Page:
His article in the Sloan Management Review highlighted the term "Enterprise 2.0" (although he wasn't the first to coin it), and he has continued his inquiry into that topic at his blog, where he defines the term in the following way:
Now, since I was the first to write extensively about Enterprise 2.0 I feel I'm entitled to define it:
'Enterprise 2.0' is the use of freeform social software within companies.
'Freeform' in this case means that the software is most or all of the following:
Free of up-front workflow
Egalitarian, or indifferent to formal organizational identities
Accepting of many types of data
'Social' means that there's always a person on at least one end of the wire with Enterprise 2.0 technologies. With wikis, prediction markets, blogs, del.icio.us, and other Web 2.0 technologies with clear enterprise applications people are doing all the interacting and providing some or all of the content; the IT is just doing housekeeping and/or bookkeeping.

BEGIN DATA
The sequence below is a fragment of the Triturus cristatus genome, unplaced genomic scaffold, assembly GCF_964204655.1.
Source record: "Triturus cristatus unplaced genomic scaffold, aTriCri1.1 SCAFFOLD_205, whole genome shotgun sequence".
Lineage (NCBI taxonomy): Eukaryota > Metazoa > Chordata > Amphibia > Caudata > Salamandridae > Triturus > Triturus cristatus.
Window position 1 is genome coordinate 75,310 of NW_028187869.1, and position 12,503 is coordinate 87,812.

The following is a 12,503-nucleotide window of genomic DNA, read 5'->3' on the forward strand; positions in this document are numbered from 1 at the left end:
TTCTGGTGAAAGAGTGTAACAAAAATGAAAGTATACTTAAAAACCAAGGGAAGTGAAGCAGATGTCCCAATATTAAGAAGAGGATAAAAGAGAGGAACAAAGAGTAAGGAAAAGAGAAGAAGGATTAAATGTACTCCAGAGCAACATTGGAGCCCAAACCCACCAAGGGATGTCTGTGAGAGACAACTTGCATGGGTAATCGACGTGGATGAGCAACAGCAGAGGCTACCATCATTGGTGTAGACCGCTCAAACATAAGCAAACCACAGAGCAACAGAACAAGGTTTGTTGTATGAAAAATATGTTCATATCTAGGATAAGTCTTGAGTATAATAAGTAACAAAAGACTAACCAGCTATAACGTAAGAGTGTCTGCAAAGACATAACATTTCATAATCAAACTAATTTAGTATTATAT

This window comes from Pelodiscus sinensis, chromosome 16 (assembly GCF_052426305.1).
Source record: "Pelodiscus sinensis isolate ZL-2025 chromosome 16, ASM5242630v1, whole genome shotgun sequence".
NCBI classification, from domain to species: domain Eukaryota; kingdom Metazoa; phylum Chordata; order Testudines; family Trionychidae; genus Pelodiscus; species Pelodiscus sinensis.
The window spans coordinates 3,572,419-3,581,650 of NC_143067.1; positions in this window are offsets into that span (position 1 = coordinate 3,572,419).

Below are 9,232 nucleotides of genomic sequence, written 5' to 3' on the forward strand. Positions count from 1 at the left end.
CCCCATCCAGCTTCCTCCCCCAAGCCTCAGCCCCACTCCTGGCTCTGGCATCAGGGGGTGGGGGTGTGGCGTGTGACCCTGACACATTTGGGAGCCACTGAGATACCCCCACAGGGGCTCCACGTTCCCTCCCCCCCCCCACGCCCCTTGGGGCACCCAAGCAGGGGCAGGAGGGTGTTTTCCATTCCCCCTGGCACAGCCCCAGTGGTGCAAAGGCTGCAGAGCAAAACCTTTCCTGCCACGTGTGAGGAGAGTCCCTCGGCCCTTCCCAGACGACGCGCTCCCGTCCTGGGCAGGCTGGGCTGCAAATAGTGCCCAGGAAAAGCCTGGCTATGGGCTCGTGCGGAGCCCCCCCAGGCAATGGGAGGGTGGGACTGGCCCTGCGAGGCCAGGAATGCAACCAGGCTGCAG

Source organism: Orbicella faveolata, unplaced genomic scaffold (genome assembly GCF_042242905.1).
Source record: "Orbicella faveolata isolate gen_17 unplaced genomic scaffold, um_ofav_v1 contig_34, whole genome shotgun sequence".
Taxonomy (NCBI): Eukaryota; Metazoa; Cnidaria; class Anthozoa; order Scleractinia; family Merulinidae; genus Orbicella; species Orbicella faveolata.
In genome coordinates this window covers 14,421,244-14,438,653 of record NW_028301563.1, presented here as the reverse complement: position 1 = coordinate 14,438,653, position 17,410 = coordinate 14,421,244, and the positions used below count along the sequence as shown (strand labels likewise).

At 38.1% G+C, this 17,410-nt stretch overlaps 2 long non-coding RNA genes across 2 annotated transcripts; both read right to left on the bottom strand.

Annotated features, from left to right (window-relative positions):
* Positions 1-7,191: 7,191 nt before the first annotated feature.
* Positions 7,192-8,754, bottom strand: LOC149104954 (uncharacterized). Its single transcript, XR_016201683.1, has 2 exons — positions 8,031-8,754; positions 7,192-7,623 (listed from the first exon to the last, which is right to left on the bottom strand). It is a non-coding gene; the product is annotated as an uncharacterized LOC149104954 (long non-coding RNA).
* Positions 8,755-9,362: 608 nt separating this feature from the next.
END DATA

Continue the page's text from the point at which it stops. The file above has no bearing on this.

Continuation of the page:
At the conference, Andrew will provide a progress report of the use of these social tools in the enterprise, and discuss what companies have learned from their initial experiences with Enterprise 2.0.
5 Top Federal Initiatives For 2015As InformationWeek Government readers were busy firming up their fiscal year 2015 budgets, we asked them to rate more than 30 IT initiatives in terms of importance and current leadership focus. No surprise, among more than 30 options, security is No. 1. After that, things get less predictable.
Top IT Trends to Watch in Financial ServicesIT pros at banks, investment houses, insurance companies, and other financial services organizations are focused on a range of issues, from peer-to-peer lending to cybersecurity to performance, agility, and compliance. It all matters.
Join us for a roundup of the top stories on InformationWeek.com for the week of September 18, 2016. We'll be talking with the InformationWeek.com editors and correspondents who brought you the top stories of the week to get the "story behind the story."